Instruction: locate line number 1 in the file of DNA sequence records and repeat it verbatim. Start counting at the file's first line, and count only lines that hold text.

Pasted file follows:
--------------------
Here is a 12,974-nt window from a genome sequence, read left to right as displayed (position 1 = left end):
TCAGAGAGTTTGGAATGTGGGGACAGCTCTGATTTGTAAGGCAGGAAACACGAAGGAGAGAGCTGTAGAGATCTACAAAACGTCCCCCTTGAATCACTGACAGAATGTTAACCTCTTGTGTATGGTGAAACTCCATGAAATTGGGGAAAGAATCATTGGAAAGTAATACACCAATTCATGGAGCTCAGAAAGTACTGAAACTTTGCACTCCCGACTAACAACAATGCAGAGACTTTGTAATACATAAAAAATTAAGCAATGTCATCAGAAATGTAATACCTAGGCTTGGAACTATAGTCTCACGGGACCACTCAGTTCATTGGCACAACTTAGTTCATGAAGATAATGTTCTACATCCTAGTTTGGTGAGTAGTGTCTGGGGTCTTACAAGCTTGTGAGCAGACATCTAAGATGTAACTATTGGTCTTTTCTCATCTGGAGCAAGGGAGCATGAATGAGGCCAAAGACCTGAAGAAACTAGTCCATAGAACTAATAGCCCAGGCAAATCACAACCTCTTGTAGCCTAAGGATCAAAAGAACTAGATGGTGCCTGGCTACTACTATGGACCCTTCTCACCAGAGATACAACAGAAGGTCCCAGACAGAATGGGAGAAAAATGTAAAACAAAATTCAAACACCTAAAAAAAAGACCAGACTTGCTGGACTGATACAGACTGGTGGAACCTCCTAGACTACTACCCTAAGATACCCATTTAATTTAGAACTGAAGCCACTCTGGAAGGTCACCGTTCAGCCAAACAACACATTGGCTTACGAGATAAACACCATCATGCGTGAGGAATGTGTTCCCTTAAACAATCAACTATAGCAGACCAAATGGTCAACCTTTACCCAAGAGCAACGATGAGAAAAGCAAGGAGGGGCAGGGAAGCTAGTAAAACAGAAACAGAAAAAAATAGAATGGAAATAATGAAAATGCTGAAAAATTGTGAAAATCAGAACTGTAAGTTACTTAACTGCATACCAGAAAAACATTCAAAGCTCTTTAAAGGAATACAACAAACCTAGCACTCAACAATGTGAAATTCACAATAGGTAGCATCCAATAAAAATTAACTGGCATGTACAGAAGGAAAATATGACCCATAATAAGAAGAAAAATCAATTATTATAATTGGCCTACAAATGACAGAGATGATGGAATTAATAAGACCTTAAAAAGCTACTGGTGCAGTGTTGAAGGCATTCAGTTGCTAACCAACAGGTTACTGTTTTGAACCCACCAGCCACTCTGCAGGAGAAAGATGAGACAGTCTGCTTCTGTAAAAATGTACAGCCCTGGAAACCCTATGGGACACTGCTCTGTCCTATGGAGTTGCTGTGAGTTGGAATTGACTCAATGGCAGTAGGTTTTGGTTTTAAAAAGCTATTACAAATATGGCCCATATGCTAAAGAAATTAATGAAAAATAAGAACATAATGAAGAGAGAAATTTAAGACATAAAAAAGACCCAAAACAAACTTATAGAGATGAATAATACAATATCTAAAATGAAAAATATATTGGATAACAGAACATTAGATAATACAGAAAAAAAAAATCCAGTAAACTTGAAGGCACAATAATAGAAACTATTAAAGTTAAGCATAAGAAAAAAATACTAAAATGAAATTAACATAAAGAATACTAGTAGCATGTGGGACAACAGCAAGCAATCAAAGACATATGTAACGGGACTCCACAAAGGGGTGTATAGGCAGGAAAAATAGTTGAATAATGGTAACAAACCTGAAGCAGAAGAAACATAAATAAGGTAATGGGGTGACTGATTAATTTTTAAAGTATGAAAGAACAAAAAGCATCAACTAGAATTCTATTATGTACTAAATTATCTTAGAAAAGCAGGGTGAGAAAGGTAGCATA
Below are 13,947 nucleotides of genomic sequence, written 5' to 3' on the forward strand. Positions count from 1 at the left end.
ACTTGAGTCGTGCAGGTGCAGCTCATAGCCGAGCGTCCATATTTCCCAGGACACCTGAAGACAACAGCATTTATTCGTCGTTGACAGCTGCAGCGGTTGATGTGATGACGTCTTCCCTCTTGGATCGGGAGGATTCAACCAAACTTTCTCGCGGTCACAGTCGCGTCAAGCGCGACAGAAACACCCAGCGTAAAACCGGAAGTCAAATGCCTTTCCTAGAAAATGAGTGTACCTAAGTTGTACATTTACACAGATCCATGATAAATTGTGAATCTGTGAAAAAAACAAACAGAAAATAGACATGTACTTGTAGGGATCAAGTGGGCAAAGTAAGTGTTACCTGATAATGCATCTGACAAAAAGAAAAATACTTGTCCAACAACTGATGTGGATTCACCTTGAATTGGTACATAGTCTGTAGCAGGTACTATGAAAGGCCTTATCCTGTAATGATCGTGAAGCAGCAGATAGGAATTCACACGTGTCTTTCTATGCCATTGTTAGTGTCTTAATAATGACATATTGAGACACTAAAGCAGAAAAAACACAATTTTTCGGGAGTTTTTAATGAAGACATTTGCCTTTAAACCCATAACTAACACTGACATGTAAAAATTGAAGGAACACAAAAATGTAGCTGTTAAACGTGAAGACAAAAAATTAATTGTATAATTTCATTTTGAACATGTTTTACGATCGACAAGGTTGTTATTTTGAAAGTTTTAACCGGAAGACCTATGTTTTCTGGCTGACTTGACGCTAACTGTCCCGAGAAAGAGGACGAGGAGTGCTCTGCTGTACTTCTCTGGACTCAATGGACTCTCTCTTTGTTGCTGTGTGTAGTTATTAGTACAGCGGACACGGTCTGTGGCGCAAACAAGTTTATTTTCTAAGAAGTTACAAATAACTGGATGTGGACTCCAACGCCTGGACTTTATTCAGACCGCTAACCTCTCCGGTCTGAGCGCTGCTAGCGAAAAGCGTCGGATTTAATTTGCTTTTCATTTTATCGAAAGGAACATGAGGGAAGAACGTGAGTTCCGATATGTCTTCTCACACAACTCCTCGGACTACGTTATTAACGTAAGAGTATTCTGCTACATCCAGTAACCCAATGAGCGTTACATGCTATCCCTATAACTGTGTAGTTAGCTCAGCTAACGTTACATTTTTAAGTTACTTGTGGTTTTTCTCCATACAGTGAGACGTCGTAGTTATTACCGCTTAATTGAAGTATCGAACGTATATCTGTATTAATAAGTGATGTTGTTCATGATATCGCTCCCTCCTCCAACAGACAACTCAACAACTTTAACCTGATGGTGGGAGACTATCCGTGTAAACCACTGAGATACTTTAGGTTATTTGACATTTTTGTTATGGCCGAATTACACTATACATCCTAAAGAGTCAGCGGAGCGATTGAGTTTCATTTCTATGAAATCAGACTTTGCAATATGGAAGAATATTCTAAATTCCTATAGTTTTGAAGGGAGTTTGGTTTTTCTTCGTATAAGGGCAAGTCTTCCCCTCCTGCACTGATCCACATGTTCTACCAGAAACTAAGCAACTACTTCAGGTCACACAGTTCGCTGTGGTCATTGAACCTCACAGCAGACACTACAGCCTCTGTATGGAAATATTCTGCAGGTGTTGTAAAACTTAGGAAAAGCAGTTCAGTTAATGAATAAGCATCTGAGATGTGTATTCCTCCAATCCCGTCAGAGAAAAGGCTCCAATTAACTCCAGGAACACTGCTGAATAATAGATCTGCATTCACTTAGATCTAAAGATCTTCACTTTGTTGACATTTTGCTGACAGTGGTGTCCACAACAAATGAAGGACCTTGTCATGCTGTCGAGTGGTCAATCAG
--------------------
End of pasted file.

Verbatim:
Here is a 12,974-nt window from a genome sequence, read left to right as displayed (position 1 = left end):